Growing up, Swinburne’s Dr Elaine Saunders watched as her father struggled with hearing loss, something that led her to a lifetime of helping others with hearing problems. She started out volunteering at a school for the deaf in her youth. Decades later she is a leader in the hearing and health community, and has improved the quality of life for many with hearing impairments.
Dr Saunders joined Swinburne in 2015 as an Adjunct Professor. This year, she has become more involved in the Swinburne community as Chair of the Innovation Precinct Advisory Board, where she provides advice based on her experience in innovation, health and entrepreneurship.
Out of her passion for the hearing impaired community, Dr Saunders completed a science degree, a clinical audiology degree and finally a PhD in biomedical engineering - all leading her to co-found Blamey Saunders Hears. The company’s goal is to overcome the barriers preventing millions of Australians from finding a hearing solution - things like cost and lack of access to audiology services.
“We saw that hearing health needed to reach more people at a lower price and with better service,” says Dr Saunders. She and the team delivered a shake-up of the hearing aid industry with a combination of remote hearing testing (teleaudiology) and face-to-face service to better accommodate people from all backgrounds.
The public is ready for better health
Dr Saunders’ experience in setting up Blamey Saunders Hears showed her that the public can handle new models of healthcare delivery and are willing to use existing and emerging technologies.
“The public is absolutely ready for it. They’re ready for health in the home. Almost everyone has a smartphone,” she says of the public’s growing technology literacy. The trouble is that remote healthcare and embedding digital capabilities is still relatively new to most clinical professions according to Dr Saunders.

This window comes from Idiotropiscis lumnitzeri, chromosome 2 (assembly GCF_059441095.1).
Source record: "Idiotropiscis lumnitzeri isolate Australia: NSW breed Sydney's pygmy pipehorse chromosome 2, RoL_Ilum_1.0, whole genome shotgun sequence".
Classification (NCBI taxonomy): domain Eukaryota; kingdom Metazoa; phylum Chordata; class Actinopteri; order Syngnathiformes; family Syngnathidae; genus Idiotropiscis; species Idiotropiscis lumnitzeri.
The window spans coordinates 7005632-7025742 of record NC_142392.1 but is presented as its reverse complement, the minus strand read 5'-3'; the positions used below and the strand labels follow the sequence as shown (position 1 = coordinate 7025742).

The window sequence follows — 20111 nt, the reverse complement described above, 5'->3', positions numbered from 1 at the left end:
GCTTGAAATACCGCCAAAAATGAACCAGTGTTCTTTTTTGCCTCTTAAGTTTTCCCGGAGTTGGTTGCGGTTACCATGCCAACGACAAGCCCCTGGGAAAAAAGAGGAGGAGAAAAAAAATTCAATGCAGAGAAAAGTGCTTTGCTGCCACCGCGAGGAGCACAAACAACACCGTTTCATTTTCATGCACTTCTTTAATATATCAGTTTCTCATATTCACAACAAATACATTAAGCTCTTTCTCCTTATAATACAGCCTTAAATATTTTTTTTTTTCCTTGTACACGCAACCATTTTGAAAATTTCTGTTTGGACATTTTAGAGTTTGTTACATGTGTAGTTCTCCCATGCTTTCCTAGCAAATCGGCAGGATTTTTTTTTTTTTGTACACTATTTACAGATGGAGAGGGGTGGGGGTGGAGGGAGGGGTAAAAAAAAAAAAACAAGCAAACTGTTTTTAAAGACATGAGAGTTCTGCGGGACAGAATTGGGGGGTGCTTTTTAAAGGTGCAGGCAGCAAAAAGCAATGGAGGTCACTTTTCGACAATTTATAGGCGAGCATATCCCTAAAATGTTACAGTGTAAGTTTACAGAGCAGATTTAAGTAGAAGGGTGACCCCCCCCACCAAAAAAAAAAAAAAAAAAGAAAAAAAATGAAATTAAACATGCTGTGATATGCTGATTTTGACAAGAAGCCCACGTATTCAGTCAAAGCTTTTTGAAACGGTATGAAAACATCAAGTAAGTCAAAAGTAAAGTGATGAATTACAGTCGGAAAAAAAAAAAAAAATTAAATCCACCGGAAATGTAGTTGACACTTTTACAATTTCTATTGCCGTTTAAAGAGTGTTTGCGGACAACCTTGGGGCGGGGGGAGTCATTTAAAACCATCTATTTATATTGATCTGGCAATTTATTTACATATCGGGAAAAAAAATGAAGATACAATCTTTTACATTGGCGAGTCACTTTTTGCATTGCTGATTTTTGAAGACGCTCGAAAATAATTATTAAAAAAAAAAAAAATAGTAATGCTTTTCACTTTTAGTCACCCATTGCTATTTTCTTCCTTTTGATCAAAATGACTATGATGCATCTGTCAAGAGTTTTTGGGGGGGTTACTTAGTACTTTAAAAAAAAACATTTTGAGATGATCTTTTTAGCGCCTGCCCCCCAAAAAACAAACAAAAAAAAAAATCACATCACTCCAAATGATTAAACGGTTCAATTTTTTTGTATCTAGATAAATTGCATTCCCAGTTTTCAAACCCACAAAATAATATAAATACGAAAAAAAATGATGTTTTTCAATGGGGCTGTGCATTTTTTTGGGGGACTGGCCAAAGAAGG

“It will be a challenge, as most clinicians think in a traditional way,” she says. “Swinburne has taken a tremendous step in saying, ‘yes’ to digital health and it’s really being led here.”
The key to addressing these problems isn’t ‘tweaking the old models’, but looking for completely new ways to address them. “Today in Industry 4.0, we can think differently and we can do it differently,’ says Dr Saunders.
“We can train people in remote health and it will benefit everyone,” she says. “It will benefit the existing profession, benefit the patients, clients - it ticks all the boxes.”
Doing disruption right
Dr Saunders says that while she was considered a disrupter when she started making waves in the hearing community, she's now acting more like an adviser to healthcare’s future, saying that you need to break ground while also bringing people along with you on the journey.
“All the hearing aid companies are following Blamey Saunders Hears now,” she says. “Yes, we’ve changed the world, but, if you’re really too disruptive and too offensive, then you’ll get squashed.
“We’ve really been careful to prioritise good clinical outcomes,” she says. “So while we’ve been disruptive, our objectives have been very, very true to the consumer’s needs.”
She says you can’t be too impatient in health and that if you really want to make lasting change in the world, it must be through an academic institution.
Guiding Swinburne’s innovation journey
In her roles as Chair of the Innovation Precinct Advisory Board and member of the course advisory committee for Swinburne’s new Graduate Certificate of Teleaudiology, Dr Saunders hopes to aid in Swinburne’s goal of global social impact.
“My biggest role is certainly helping with the strategy of the Innovation Precinct,” she says. “Being based on campus I will also be available as a mentor to young companies and entrepreneurs.”
She says that Swinburne is very well placed to show leadership in innovation and looks forward to guiding the university.
“The initiatives that have started here and the staff that have been put here are doing a good job in moving towards the future, and I want to make sure the strategy makes a global and social impact.”